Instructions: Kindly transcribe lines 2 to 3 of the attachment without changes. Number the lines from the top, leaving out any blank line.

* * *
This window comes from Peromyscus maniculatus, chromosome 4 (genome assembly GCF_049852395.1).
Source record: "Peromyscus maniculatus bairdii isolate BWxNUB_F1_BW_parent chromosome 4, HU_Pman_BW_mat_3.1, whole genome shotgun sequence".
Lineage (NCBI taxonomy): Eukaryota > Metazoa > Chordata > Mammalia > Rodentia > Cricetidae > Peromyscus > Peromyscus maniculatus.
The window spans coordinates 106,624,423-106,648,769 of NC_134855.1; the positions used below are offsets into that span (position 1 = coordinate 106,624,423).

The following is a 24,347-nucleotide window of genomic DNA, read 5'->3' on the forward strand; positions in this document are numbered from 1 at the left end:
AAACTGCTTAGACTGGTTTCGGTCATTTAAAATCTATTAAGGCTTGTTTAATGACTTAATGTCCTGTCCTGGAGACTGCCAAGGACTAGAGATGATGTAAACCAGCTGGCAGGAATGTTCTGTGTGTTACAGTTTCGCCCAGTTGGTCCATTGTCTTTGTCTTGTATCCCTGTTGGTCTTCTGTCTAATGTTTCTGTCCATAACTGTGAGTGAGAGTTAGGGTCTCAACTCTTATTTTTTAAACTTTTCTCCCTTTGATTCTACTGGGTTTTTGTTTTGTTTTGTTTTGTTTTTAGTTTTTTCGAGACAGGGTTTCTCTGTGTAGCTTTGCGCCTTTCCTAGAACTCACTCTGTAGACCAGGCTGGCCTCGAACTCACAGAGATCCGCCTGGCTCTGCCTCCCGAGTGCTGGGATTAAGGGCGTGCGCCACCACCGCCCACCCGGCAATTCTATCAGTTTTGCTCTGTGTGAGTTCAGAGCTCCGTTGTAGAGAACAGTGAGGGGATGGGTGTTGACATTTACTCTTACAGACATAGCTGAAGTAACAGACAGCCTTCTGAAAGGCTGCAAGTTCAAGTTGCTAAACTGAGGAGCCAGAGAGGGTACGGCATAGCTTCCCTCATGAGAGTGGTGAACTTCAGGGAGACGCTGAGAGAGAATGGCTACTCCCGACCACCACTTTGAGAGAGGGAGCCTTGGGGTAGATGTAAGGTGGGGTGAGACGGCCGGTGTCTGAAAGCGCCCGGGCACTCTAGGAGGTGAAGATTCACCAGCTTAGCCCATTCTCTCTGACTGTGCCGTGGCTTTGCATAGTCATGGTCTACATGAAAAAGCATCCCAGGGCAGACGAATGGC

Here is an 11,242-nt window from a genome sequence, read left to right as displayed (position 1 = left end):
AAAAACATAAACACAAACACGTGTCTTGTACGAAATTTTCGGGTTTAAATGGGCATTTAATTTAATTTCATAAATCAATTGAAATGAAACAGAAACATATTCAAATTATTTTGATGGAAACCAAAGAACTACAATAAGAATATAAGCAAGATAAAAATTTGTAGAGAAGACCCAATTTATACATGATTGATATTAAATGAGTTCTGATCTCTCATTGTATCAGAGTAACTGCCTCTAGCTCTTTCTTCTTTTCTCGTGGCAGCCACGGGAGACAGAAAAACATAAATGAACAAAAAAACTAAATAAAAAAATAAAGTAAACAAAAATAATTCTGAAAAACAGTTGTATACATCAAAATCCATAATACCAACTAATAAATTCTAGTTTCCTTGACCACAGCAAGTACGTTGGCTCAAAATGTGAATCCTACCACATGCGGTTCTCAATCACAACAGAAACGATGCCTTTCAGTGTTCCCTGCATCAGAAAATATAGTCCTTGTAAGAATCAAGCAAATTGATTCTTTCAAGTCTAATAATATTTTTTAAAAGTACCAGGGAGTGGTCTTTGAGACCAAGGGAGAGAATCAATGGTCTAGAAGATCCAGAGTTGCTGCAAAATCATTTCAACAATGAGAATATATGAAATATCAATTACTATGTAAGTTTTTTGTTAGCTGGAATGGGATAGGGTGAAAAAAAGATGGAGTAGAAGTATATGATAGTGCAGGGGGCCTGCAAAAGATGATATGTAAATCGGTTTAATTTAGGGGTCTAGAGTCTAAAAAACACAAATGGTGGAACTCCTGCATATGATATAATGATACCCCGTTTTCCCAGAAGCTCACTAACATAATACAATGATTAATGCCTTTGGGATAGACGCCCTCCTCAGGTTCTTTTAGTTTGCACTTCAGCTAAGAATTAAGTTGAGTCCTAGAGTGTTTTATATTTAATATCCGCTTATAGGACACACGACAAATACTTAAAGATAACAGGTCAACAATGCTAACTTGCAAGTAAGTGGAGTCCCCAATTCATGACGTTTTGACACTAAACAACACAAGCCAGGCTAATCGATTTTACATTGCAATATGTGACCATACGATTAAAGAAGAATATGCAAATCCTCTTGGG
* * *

Source record: "Peromyscus maniculatus bairdii isolate BWxNUB_F1_BW_parent chromosome 4, HU_Pman_BW_mat_3.1, whole genome shotgun sequence".
Lineage (NCBI taxonomy): Eukaryota > Metazoa > Chordata > Mammalia > Rodentia > Cricetidae > Peromyscus > Peromyscus maniculatus.